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Home / MLM News Roundup / Ex-county executive apparently loses pension over felony

Ex-county executive apparently loses pension over felony

An ordinance passed by the St. Louis County Council means that former Executive Steve Stenger apparently won’t collect a county pension now that he’s a convicted felon.

The council voted 5-0 in favor of an ordinance preventing any elected official from getting a county pension if convicted of a felony committed while serving in an official role. The St. Louis Post-Dispatch reports that Republican Tim Fitch, who introduced the ordinance, believes it affects Stenger because it takes effect before his sentencing Friday in a federal pay-to-play case.

Stenger, a Democrat, was indicted in April. He resigned that same day and pleaded guilty four days later. He could face nearly four years in prison. Two other county executives and a businessman also pleaded guilty in the scheme.

Before the vote, Fitch read into the record Stenger’s expletive-laced comments captured by a wire in the federal investigation, in which he bragged about winning re-election in November without doing anything but sitting at home and raising money for his campaign.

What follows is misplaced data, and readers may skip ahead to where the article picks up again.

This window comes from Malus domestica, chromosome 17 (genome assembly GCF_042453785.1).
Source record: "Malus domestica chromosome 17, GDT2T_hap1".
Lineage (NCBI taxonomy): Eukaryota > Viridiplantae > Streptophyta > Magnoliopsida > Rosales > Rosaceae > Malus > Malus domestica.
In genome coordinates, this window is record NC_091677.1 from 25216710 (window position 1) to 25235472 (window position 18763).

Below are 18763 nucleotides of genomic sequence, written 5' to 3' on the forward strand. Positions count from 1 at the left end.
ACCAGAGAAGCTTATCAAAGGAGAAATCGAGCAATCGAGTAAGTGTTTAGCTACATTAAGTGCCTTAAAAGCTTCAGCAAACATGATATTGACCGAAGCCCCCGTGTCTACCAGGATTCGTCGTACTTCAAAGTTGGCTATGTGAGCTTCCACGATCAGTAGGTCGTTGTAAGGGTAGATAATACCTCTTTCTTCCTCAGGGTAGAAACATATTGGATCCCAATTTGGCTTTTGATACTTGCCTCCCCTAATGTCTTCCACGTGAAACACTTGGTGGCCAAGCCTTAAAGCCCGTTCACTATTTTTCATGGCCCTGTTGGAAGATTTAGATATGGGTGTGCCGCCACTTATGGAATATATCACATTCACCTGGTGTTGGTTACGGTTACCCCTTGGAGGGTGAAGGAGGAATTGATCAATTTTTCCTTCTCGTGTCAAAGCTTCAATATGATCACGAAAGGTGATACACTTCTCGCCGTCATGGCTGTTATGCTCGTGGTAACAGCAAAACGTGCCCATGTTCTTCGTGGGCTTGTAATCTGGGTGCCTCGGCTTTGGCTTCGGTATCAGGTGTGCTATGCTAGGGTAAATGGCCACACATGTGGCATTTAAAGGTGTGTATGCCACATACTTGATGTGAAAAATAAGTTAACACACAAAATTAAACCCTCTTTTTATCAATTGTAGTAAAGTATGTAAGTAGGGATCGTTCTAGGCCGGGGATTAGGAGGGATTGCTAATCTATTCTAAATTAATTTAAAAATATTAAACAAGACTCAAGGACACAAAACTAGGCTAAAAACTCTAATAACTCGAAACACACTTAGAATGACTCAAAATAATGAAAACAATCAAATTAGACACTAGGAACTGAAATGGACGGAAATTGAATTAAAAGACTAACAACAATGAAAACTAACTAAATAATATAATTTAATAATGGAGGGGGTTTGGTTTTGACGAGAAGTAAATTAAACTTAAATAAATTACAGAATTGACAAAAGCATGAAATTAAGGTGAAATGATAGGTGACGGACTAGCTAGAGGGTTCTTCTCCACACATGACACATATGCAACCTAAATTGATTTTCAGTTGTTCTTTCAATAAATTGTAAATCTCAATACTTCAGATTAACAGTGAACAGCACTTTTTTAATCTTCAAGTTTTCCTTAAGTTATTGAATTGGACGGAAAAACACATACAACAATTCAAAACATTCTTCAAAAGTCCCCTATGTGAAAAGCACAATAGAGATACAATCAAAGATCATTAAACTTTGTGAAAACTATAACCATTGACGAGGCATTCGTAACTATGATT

“I believe this is an individual who does not deserve to have his pension,” Fitch said.

In this Jan. 31, 2017, photo St. Louis County Executive Steve Stenger listens to public comment during a county council meeting in Clayton, Mo. Stenger has been indicted by a federal grand jury accusing him of providing political favors in exchange campaign donations. The indictment on bribery, mail fraud and theft of honest services counts was announced Monday, April 29, 2019. (Laurie Skrivan/St. Louis Post-Dispatch via AP)

Stenger would have started receiving $1,660 a month in March 2032, after his 60th birthday. That would have increased to $1,963 a month on March 1, 2037, after he turns 65.

“This will send a message to anyone in the future who may consider committing the number of felonies that he did to not do that or their pension would be at risk,” Fitch said.

Stenger, in his guilty plea, admitted to a scheme in which favors such as county contracts were promised in exchange for campaign donations. Others who have pleaded guilty include Stenger’s chief of staff, Bill Miller; businessman John Rallo, who donated to Stenger’s campaign with the expectation that his companies would benefit; and Sheila Sweeney, whom Stenger appointed as head of the county’s economic development agency.